CYSTIC PAPILLARY THYROID CARCINOMA METASTASIS TO CERVICAL LYMPH NODES

 

Case provided by Amy Stein, MD

Case History

The patient is a 36 year old man who noted a palpable mass on the right side of his neck.  During his office visit, a fine needle aspiration of the mass was performed and in the clinical history, the clinician questioned whether the specimen was a cyst or a lymph node.  Subsequently, the patient underwent excision of the mass without any preceding radiologic studies.  At surgery, the mass was identified deep to the right external jugular vein and anterior to the sternocleidomastoid muscle.  There were smaller lymph nodes inferior to the mass which were included in the surgical specimen. 

 Microscopic Findings

The fine needle aspiration was processed using the SurePath liquid-based preparation to create a thin-layer slide.   The slide shows occasional sheets and papillary clusters of follicular cells with mild nuclear enlargement and rare intranuclear pseudoinclusions in a background of abundant blood and numerous hemosiderin-laden macrophages.   Some of the clusters have central calcifications with concentric layering consistent with psammoma bodies.  The surgical specimen showed tan soft tissue measuring up to 2.7 cm which contained multiple smooth walled cystic structures containing watery brown fluid measuring up to 1.8 cm.  Upon microscopic examination, there are three lymph nodes, the largest of which shows multiple large cystic foci containing hemosiderin-laden macrophages, several of which have foci of papillary carcinoma protruding into the cystic spaces.  There is also a prominent fibrotic focus between the cystic areas that shows papillary carcinoma.  The carcinoma has a papillary architecture with crowded follicular cells lining the papillary fronds.   The nuclei have pale nuclear chromatin (“Orphan Annie Eye” appearance), scattered nuclear grooves, and rare intranuclear pseudoinclusions.  There are numerous concentrically laminated calcified psammoma bodies present both within papillary stalks and in clusters within the lymph node.  The two additional lymph nodes show micrometastatic papillary carcinoma.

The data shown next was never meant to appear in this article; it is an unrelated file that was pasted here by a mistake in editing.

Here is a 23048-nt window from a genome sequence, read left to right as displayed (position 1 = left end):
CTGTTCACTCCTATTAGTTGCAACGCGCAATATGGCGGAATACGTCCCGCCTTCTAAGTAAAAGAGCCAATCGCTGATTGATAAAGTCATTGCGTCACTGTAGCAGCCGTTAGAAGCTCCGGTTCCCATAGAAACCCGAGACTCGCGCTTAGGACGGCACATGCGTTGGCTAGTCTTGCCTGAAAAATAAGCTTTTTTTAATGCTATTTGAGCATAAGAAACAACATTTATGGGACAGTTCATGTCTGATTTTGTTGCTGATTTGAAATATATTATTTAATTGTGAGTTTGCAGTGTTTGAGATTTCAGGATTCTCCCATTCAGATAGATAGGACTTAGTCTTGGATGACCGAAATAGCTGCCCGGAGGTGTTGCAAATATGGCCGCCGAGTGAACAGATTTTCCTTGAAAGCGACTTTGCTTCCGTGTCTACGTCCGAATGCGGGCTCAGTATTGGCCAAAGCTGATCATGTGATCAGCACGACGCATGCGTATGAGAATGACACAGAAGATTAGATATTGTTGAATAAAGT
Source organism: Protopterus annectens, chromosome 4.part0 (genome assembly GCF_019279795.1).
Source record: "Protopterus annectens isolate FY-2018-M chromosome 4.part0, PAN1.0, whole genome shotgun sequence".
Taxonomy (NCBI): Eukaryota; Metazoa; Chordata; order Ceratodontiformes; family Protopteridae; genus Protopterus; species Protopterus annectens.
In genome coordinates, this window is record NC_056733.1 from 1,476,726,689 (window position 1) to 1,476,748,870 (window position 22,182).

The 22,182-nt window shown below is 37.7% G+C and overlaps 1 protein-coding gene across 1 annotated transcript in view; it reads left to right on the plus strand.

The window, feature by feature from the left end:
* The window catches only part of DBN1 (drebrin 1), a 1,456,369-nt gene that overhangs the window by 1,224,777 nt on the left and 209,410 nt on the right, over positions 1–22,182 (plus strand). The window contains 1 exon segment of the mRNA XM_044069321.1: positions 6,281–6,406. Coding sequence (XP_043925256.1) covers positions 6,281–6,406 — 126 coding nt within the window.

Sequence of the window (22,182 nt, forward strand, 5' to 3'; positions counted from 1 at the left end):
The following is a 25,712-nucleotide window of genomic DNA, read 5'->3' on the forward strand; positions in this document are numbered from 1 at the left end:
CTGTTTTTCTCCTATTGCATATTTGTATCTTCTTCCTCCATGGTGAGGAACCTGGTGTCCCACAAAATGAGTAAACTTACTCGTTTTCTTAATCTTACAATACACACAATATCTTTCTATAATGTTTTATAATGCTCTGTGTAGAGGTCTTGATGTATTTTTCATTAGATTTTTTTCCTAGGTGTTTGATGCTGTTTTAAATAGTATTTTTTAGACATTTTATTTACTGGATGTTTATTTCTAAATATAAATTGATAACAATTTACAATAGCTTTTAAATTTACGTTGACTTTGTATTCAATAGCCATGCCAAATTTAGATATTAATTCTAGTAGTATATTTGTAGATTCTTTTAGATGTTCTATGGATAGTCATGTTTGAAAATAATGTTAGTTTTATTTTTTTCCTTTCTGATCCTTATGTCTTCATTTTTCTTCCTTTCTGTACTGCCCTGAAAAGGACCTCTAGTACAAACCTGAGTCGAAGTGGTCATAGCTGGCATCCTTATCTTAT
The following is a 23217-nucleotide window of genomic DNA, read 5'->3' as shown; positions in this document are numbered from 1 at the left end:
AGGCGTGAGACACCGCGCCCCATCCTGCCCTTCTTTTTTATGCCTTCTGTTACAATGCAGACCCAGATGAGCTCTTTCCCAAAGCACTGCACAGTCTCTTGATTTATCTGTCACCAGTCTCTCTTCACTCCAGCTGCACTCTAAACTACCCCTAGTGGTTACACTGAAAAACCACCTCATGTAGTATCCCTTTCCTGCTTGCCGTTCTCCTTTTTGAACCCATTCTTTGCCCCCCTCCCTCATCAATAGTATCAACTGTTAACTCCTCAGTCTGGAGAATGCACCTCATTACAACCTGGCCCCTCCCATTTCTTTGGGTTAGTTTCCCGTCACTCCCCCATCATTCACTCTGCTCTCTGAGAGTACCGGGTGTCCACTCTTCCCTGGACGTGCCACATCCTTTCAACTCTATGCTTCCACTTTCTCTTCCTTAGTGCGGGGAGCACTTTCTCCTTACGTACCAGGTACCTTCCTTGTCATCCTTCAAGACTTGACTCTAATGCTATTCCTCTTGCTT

Diagnosis

CYSTIC PAPILLARY THYROID CARCINOMA METASTASIS TO CERVICAL LYMPH NODES

Discussion